Put the Global Positioning Satellite System to Work And Make Your Life in the Field Simpler
AM field strength/proof-of-performance measurements have been a staple of broadcast engineering since our industry came into being. Such measurements are used by the FCC and engineers for allocation purposes, to determine the ground conductivity along a certain path, to show that a non-directional antenna is producing a certain inverse distance field (IDF) and to show that a directional antenna system is actually producing the authorized pattern.
Other than licensed monitor points, measurements are not made at “spot” locations; rather, many measurements are made on radial paths because a lot of factors can influence the instantaneous field intensity at a given location. Ground conductivity and dielectric constant, localized reradiation, attenuation from buildings, trees and other surface objects, and other unidentified factors can and do affect the field strength.
In a perfect world, the measured field strength along a radial path would follow the inverse distance line. In other words, the field strength would be inversely proportional to the distance from the antenna, and E x D would always produce the same number.
In the real world, however, the field strength approximates the inverse distance line, and E x D is roughly the same for each point with instantaneous departures that can, in some cases, be considerable.
It is because of these real-world effects that we (a) take a lot of measurements on each radial, and (b) graphically analyze the data. Having more data allows us to better see the trend (and we can toss out errant points), and graphical analysis allows us to see what inverse distance line or conductivity value that the data points best fit.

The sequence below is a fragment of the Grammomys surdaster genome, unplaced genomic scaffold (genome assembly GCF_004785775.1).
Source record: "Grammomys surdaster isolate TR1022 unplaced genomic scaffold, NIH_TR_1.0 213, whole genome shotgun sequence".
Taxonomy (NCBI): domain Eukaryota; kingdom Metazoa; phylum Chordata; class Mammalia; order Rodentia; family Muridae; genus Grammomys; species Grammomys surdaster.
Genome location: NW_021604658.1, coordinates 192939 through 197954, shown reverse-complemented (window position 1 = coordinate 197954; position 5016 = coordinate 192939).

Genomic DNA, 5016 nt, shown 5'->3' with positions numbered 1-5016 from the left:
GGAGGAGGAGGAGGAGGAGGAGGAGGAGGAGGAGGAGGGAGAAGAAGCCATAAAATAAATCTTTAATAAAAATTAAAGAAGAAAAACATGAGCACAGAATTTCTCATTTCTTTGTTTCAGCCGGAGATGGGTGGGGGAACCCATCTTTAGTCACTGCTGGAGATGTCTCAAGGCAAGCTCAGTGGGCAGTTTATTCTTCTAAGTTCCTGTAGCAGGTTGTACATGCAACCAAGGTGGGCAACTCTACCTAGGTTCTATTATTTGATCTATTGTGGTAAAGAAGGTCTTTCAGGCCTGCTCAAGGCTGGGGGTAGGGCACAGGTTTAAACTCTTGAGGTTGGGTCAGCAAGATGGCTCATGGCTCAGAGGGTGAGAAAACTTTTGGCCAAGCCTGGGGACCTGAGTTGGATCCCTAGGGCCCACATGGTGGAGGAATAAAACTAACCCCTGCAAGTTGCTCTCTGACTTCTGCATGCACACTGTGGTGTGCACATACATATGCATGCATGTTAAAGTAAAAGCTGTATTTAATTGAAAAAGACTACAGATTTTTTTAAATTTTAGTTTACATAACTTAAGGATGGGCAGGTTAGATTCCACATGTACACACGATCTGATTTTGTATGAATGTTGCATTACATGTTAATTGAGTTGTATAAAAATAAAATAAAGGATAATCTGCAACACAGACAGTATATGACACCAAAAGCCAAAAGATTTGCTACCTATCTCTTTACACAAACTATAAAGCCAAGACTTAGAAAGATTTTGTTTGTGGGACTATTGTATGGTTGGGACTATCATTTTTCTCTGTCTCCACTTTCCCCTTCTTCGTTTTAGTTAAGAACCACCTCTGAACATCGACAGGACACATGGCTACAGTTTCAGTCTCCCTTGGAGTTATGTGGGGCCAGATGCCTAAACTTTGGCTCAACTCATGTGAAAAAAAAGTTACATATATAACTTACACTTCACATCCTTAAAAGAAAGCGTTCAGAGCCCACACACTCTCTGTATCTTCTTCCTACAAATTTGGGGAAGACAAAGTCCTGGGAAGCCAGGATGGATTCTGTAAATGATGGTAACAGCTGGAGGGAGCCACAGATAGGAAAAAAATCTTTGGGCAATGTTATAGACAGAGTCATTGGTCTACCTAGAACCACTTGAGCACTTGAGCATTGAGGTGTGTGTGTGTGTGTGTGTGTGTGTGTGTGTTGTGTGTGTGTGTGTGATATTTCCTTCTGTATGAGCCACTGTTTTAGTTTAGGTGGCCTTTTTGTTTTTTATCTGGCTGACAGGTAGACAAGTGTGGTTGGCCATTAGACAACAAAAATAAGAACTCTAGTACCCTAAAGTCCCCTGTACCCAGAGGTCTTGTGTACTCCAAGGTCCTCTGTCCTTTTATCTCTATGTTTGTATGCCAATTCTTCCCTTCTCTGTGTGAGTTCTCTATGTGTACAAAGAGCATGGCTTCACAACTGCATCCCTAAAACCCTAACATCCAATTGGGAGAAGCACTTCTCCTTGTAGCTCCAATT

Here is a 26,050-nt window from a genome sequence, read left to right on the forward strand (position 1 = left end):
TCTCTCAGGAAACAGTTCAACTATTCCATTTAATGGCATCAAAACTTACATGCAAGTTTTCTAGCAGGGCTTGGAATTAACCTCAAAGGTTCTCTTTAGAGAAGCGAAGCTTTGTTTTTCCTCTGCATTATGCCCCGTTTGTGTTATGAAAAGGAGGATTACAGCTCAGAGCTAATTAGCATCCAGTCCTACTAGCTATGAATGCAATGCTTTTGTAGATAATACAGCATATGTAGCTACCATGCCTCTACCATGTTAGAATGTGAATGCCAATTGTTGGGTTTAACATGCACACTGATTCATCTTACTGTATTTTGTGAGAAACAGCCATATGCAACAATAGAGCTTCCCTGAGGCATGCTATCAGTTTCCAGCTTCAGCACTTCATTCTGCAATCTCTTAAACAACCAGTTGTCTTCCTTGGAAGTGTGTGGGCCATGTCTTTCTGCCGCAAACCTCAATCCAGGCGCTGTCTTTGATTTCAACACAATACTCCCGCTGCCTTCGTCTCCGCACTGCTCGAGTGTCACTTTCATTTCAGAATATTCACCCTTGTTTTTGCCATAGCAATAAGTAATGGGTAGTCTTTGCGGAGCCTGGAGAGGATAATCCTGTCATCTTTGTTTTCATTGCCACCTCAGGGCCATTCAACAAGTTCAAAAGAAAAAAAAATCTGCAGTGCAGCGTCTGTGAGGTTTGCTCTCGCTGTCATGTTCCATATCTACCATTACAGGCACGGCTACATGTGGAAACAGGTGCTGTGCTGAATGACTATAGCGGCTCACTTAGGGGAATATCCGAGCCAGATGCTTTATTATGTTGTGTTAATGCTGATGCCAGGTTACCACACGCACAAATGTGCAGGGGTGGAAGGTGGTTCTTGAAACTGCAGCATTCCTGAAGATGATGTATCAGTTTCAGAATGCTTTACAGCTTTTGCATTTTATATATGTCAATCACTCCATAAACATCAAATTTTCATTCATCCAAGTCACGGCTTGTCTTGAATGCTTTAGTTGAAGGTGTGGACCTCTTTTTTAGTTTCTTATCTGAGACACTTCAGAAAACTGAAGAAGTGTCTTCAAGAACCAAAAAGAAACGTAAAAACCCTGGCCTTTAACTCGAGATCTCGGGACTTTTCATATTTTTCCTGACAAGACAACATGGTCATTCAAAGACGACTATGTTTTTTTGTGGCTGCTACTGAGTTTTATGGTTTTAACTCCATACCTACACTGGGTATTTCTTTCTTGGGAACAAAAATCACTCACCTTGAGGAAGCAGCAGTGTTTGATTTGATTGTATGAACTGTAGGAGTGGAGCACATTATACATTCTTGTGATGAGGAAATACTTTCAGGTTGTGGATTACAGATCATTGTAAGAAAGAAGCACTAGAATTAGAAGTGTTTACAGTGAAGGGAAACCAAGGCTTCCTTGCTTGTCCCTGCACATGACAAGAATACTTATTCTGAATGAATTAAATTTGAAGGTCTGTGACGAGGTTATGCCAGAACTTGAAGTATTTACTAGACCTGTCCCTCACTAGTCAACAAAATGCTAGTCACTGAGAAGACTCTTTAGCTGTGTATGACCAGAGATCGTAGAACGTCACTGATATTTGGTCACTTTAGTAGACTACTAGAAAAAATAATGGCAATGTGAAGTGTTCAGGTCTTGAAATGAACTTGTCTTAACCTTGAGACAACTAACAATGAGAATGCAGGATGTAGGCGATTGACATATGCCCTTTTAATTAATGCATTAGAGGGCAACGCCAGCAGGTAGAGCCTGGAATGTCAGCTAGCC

The key to making good measurements is in knowing one’s location.
Small is a big deal
In the old days, we used 7-1/2-minute topographical maps. The antenna site location (ND radiator location or center of array) carefully was plotted on the central map and then radial lines were drawn outward from that point and onto adjoining maps to a distance of 32 km or more.
There is a lot of potential for error in laying out radials on topo maps. Over the years, I have laid out a lot of radials, usually on the transmitter room floor. Topo maps are necessarily large, and a typical map or drafting table simply isn’t big enough. The environment in which the radials are plotted is thus often less than ideal.
Also, the accuracy of the protractor or plotter used to determine radial bearings usually leaves a lot to be desired. A typical protractor has a radius of three inches, which corresponds to a little less than 2 km on a 1:24,000 topo map.
Largely because of the distances involved, AM proof radials often do not fall on whole number degree values, so the engineer laying out the radials has to interpolate between degree marks on the protractor. Assuming that the protractor was oriented properly with respect to true north in the first place, an error of 0.5 degrees or more can easily occur. This corresponds to an error of about 1,000 feet at 32 km.
Errors at a considerable distance from the tower site are not as critical as those close in. Errors of even a few feet at short distances are significant, particularly on tight null radials. Close in, plotting errors are not so much a problem as navigation errors. Relying on automobile odometer indications from known (and mapped) landmarks has potential for great error, and yet this is the means by which engineers have for many years determined the location of measurement points.
With the advent of the Global Positioning Satellite system, engineers now have at their disposal a means of much more precise navigation.
In the early years of GPS, engineers jumped on the technology for far-field measurements. The tower location or center of array could be programmed into a handheld GPS receiver, and as the engineer navigated, the distance and bearing from that point were displayed. It was thus much easier to know one’s location relative to the transmitter site.